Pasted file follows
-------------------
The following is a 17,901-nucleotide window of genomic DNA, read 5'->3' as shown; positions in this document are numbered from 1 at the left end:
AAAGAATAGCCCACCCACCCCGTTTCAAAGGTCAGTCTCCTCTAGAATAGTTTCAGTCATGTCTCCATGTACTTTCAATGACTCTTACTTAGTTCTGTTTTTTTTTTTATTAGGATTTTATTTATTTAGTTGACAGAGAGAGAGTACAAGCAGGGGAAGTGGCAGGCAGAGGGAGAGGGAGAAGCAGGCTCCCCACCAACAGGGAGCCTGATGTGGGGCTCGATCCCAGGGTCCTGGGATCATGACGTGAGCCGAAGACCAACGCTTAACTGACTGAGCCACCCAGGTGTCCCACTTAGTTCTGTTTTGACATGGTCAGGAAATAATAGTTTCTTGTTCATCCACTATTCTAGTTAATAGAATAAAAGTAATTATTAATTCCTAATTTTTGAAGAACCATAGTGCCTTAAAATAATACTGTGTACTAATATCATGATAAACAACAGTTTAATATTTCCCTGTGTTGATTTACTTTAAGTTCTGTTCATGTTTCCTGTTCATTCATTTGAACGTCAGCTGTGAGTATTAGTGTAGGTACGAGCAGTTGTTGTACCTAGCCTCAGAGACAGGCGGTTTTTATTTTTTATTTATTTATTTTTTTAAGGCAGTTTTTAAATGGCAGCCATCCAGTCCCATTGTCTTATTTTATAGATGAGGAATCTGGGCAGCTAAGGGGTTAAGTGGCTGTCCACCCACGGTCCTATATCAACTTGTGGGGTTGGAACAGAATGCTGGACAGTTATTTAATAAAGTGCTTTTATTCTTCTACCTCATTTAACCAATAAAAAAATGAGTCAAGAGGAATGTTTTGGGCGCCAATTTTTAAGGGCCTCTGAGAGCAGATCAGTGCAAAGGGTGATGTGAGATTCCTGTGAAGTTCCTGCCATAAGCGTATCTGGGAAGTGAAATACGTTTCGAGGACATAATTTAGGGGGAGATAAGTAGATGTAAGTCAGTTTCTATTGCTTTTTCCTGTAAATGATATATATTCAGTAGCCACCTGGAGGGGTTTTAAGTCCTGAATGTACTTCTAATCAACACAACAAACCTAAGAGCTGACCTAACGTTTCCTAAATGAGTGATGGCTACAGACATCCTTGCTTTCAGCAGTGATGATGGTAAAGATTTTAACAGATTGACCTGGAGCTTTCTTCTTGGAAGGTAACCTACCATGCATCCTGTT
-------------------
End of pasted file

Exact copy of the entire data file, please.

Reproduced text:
The following is a 17,901-nucleotide window of genomic DNA, read 5'->3' as shown; positions in this document are numbered from 1 at the left end:
AAAGAATAGCCCACCCACCCCGTTTCAAAGGTCAGTCTCCTCTAGAATAGTTTCAGTCATGTCTCCATGTACTTTCAATGACTCTTACTTAGTTCTGTTTTTTTTTTTATTAGGATTTTATTTATTTAGTTGACAGAGAGAGAGTACAAGCAGGGGAAGTGGCAGGCAGAGGGAGAGGGAGAAGCAGGCTCCCCACCAACAGGGAGCCTGATGTGGGGCTCGATCCCAGGGTCCTGGGATCATGACGTGAGCCGAAGACCAACGCTTAACTGACTGAGCCACCCAGGTGTCCCACTTAGTTCTGTTTTGACATGGTCAGGAAATAATAGTTTCTTGTTCATCCACTATTCTAGTTAATAGAATAAAAGTAATTATTAATTCCTAATTTTTGAAGAACCATAGTGCCTTAAAATAATACTGTGTACTAATATCATGATAAACAACAGTTTAATATTTCCCTGTGTTGATTTACTTTAAGTTCTGTTCATGTTTCCTGTTCATTCATTTGAACGTCAGCTGTGAGTATTAGTGTAGGTACGAGCAGTTGTTGTACCTAGCCTCAGAGACAGGCGGTTTTTATTTTTTATTTATTTATTTTTTTAAGGCAGTTTTTAAATGGCAGCCATCCAGTCCCATTGTCTTATTTTATAGATGAGGAATCTGGGCAGCTAAGGGGTTAAGTGGCTGTCCACCCACGGTCCTATATCAACTTGTGGGGTTGGAACAGAATGCTGGACAGTTATTTAATAAAGTGCTTTTATTCTTCTACCTCATTTAACCAATAAAAAAATGAGTCAAGAGGAATGTTTTGGGCGCCAATTTTTAAGGGCCTCTGAGAGCAGATCAGTGCAAAGGGTGATGTGAGATTCCTGTGAAGTTCCTGCCATAAGCGTATCTGGGAAGTGAAATACGTTTCGAGGACATAATTTAGGGGGAGATAAGTAGATGTAAGTCAGTTTCTATTGCTTTTTCCTGTAAATGATATATATTCAGTAGCCACCTGGAGGGGTTTTAAGTCCTGAATGTACTTCTAATCAACACAACAAACCTAAGAGCTGACCTAACGTTTCCTAAATGAGTGATGGCTACAGACATCCTTGCTTTCAGCAGTGATGATGGTAAAGATTTTAACAGATTGACCTGGAGCTTTCTTCTTGGAAGGTAACCTACCATGCATCCTGTT